refrigeratorYour refrigerator and what you keep in it (along with how you keep it) can say a lot about you.
A cluttered and dirty refrigerator can not only spoil your food, but your mood too!

Eating healthy, eliminating wasteful spending, and having order in your refrigerator can improve your life in many ways.

You want to keep your fridge as clutter-free as possible so cold air can circulate properly.

Here are some guidelines to follow…
 
1. Upper Shelf: For easy access, store last night’s leftovers and healthy, snack-size munchies (baby carrots, celery sticks, cheese sticks, etc.) in a clear, plastic container here. When you are hungry for a quick bit these should be the easiest things to reach for. Make sugar free drinks (like Crystal Light or Wylers) and keep them easily accessible.

2. Top Shelf: Put the most perishable items – such as milk, eggs, sour cream, and yogurt – in this cool spot. This is the closest spot to the fan. (Eggs kept in the door will go bad faster from the changing temperature every time you open and close the door.) Tip – To buy the freshest eggs, don’t go by the ‘expiration’ or ‘sell-by’ date on the carton. Every carton has a #1 to #365 printed on the side. That number is the day of the year the eggs were packed. If one carton has the #225 and the next has #240, the eggs with the #240 are 15 days fresher!

3. Middle Shelf: This is the ideal place to store lunch meats that are stored in airtight containers (not in the bags provided by the deli counter). Lunch meat can spoil quickly if not stored properly. If the meat has a sweet smell or has a slippery/slimy coating, toss it out. Before storing hot soups or sauces, let them cool on the counter for no more than two hours or chill the soup container in  ice water before refrigerating. Otherwise, the heat from the soups/sauces can raise the refrigerators temperature. Tip – Keep the fridge set at 34 – 40 degrees Fahrenheit and your freezer set at zero degrees Fahrenheit or less. These temperatures help prevent the growth of microorganisms that can cause food to spoil.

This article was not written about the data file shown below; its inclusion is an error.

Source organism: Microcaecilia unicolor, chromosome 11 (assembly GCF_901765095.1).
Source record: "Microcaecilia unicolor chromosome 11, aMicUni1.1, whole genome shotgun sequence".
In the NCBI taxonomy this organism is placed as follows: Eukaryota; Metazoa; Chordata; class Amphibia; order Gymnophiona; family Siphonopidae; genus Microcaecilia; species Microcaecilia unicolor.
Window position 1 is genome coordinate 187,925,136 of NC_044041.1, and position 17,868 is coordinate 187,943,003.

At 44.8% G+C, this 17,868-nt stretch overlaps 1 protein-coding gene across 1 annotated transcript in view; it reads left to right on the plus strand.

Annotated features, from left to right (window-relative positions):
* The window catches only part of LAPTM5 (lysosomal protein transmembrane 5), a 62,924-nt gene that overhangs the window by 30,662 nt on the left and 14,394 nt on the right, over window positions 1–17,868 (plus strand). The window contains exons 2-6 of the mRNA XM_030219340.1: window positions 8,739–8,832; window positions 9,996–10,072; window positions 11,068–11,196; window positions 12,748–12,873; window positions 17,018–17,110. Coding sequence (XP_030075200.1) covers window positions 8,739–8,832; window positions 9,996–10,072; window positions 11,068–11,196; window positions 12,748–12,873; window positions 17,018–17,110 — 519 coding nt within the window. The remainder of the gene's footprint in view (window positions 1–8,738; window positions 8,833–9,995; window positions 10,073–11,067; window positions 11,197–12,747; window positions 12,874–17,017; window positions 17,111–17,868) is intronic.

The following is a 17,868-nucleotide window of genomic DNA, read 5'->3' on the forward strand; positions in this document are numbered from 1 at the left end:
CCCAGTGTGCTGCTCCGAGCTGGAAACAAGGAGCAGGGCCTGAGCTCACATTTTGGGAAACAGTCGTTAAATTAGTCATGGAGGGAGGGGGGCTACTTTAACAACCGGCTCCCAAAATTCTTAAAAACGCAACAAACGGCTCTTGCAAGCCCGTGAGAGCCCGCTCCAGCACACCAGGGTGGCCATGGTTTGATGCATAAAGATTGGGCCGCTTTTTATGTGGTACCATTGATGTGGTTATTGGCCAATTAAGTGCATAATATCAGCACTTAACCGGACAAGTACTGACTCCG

4. Bottom Shelf/Drawer: Raw meats and poultry should be kept on the lowest level to prevent juices from dripping onto other foods, which can pose a safety risk. If you have two bottom drawers, store candies, soda, beer, and other ‘junk’ foods in the top drawer. If they are out of sight you are less likely to think about or reach for them when you have a craving.
 
5. Butter Hood And Egg Cups On Door: These are cute compartments, but should be left for nonfood items like batteries, medications, and makeup. Butter and eggs can quickly lose quality due to the area being too warm. 6. Door Shelves: Use this space for foods that are not so temperature-sensitive, like salad dressings, ketchup, and jelly. Store dry herbs and spices that are not used frequently here as well. The cool, dark refrigerator will help to keep the flavors of the herbs and spices to last longer.

6. Door Shelves: Use this space for foods that are not so temperature-sensitive, like salad dressing, ketchup, and jelly. This is also the ideal space to store dried herbs and spices since the coolness of the refrigerator help keep the flavors lasting longer.

Tip: Have a pre-printed list of foods commonly consumed on or near the refrigerator for easy access. Highlight or check off items that need to be purchased. Just grab-n-go next time you head to the super market.
 
 
 

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